I'm sure you will have noticed by now that Loughborough is very much a male dominated university. With our 60:40 male to female ratio, in a sporty university, dominated by so- called "lad" culture, how do women get treated?

Women's sport often comes with a stigma surrounding it, people regularly create stereotypes. This is very different from any male sports, which are broadly accepted across campus. A large amount of people take advantage of the sporting facilities, both men and women feel a huge pressure to stay in shape, something particularly potent amongst athletic females, as was discussed at the Women's network afternoon in November.

Most women cannot live up to this image, often disappointing men who believe that "real" women should be like models. We are all guilty of forgetting that in media, photographs are edited and models usually wear a lot of make up. People feel pressured into creating an image, which may not actually reflect their personality. Unfortunately, it is difficult to stop the objectification of women and alter the way they're treated, particularly on nights out. No woman asks to be treated inappropriately, so why is this behaviour accepted? A common theme of discussion at the network afternoon was the way in which men think it is acceptable to touch women on a night out. When offered a drink, girls often feel obliged to stay and chat to the guy, even if she feels uncomfortable. A lot of this is blamed on alcohol, which may call for closer monitoring by bouncers. It's also good to encourage groups of friends to stay together where possible, to try to limit becoming the victim of any such behaviour.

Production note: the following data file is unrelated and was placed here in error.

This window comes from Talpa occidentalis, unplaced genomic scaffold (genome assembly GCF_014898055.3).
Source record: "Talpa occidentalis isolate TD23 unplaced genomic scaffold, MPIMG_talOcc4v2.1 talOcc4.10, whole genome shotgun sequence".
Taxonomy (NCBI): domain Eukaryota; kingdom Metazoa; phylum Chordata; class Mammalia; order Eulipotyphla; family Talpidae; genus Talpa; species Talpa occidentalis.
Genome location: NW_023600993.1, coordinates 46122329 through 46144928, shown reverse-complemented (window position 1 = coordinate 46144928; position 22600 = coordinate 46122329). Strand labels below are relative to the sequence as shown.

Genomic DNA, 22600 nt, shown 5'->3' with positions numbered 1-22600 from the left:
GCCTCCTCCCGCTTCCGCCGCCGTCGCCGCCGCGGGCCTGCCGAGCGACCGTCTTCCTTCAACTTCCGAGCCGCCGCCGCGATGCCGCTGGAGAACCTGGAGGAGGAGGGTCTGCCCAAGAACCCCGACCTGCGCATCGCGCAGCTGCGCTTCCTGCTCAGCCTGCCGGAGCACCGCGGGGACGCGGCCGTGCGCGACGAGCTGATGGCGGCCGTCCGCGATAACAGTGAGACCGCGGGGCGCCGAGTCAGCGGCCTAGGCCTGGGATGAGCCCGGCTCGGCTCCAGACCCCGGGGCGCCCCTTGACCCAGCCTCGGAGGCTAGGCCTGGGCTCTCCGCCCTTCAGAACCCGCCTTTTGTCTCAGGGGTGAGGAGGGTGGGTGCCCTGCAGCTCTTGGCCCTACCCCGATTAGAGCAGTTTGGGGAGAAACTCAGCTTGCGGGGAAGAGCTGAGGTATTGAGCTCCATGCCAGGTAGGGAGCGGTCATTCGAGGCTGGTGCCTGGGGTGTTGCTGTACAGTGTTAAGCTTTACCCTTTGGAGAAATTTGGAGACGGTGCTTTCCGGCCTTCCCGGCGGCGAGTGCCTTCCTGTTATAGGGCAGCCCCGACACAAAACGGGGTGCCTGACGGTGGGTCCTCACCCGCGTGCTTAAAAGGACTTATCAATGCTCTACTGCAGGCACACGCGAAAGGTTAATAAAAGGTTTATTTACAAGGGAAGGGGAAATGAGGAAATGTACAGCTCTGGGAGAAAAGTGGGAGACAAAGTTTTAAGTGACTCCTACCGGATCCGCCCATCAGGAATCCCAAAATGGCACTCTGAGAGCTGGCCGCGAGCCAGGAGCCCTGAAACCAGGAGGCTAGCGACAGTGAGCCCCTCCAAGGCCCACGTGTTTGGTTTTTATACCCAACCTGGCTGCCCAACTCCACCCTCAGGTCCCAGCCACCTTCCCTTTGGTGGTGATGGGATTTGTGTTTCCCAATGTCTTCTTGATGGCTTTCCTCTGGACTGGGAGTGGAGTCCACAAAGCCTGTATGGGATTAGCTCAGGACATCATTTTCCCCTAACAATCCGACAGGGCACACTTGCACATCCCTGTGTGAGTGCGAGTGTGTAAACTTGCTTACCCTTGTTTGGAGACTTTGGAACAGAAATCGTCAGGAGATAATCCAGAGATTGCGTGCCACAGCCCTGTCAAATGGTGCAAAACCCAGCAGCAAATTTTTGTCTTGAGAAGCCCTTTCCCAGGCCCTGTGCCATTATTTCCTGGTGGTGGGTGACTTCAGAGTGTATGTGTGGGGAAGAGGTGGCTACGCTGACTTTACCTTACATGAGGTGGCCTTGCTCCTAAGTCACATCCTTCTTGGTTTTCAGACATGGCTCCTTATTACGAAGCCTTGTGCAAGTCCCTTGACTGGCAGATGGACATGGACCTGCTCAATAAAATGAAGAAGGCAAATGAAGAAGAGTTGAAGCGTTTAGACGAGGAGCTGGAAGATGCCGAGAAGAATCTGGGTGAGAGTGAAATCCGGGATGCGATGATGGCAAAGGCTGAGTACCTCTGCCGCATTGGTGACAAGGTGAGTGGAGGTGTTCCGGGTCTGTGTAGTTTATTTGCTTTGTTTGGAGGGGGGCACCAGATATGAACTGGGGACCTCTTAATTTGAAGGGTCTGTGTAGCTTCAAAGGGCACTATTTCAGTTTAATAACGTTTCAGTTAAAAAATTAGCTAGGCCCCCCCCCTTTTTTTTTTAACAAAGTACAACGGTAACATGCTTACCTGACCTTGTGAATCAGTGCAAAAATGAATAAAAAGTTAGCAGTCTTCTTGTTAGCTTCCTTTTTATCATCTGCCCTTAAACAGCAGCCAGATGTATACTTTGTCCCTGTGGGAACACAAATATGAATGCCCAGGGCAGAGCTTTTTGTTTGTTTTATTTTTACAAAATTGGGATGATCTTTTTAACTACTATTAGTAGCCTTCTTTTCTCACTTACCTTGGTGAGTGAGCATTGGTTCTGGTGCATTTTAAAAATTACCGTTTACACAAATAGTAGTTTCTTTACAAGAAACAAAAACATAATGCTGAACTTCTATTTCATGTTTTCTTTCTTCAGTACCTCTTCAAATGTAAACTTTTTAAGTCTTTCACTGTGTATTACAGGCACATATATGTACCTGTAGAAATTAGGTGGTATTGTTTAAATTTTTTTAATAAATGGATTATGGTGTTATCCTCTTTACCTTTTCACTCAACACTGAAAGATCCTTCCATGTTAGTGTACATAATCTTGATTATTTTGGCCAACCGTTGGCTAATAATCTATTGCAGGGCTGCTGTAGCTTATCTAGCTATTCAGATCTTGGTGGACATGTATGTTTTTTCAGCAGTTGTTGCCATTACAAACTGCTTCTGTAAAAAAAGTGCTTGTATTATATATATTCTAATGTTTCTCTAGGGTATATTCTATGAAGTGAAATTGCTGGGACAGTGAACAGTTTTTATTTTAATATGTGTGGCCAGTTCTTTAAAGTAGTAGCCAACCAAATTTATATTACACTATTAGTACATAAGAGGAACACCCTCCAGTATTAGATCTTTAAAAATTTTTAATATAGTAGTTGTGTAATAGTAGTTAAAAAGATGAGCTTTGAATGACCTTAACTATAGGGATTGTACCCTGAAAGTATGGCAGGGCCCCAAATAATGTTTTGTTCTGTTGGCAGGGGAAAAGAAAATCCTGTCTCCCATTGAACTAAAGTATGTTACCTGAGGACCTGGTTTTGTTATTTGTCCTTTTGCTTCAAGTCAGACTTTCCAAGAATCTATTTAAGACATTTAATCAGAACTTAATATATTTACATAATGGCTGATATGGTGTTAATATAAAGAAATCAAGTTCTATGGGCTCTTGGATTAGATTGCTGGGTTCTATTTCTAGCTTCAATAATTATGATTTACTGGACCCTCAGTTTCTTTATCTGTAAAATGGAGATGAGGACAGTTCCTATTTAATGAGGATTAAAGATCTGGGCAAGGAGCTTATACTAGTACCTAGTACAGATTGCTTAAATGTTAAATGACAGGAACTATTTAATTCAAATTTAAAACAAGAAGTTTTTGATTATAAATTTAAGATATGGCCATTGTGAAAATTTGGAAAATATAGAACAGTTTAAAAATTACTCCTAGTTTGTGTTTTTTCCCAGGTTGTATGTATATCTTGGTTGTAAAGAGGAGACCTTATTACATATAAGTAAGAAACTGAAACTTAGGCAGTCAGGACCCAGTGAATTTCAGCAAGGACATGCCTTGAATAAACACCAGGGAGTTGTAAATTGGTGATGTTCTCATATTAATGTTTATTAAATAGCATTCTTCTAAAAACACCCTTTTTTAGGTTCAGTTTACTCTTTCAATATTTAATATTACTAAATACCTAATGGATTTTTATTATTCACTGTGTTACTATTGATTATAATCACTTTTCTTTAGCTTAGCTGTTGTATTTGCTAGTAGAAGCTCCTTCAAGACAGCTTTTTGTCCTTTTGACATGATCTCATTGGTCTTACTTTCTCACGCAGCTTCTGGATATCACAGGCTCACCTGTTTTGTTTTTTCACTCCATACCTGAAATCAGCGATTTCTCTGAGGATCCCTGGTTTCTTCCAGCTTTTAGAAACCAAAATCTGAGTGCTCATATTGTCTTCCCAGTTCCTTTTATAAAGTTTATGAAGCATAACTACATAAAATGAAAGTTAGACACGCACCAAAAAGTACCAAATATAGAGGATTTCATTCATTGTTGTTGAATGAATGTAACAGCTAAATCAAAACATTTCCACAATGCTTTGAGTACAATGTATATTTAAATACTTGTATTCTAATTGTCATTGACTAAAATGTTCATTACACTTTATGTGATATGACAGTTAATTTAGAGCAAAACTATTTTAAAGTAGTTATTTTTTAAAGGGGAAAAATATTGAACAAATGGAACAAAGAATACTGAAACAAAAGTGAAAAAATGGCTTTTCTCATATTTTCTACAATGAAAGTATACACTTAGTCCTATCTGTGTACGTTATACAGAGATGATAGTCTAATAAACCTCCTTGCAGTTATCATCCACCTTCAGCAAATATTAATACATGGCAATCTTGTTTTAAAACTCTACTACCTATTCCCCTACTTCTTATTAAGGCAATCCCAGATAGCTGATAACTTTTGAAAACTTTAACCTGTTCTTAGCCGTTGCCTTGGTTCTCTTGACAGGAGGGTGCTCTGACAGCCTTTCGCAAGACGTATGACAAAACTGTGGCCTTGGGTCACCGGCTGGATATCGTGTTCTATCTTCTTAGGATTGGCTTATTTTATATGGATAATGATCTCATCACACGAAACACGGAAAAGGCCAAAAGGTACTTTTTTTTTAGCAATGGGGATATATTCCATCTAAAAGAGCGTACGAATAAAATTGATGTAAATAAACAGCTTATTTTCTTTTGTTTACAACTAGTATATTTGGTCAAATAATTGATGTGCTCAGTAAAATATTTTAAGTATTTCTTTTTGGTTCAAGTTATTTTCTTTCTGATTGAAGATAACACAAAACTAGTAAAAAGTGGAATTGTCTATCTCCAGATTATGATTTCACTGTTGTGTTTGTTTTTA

This year, Loughborough has introduced a Women's Officer, Rachel Dykins, who was "thrilled with the attendance" at the Women's afternoon and there were "many positive perceptions people had of being a woman at Loughborough; although challenges were discussed too." Another prevalent theme was the "experience of everyday sexism, sexual harassment or assault". The afternoon provided a safe, welcoming space to share ideas, feelings and experiences, as well as coming up with ideas on how things can be changed. The most positive outcome from the afternoon was that people were acknowledging the need for change, along. More events like this will be run in the future, so keep an eye out on the Loughborough Women’s Network Page.

Rachel Dykins briefly discusses her role here: "The idea is to be a point of call; represent the views and interests of all female students; encourage initiatives which create an inclusive student environment, free from discrimination. I hope to organize campaigns on the issues of sexism, harassment, women’s safety and in the positive promotion of equality and welfare."

Any problems that men have are not ignored, the new "unwanted" campaign being run by the welfare section of the LSU aims to raise awareness of harassment issues and anti- social behaviour for all students. The women's network won't always hold female- only events, but will be there for all who are interested. For more information, contact Rachel Dykins: lsuwomensofficer@gmail.com or Isobel Ford: vpwelfare@lsu.co.uk with any ideas or concerns.

Katie Wilson


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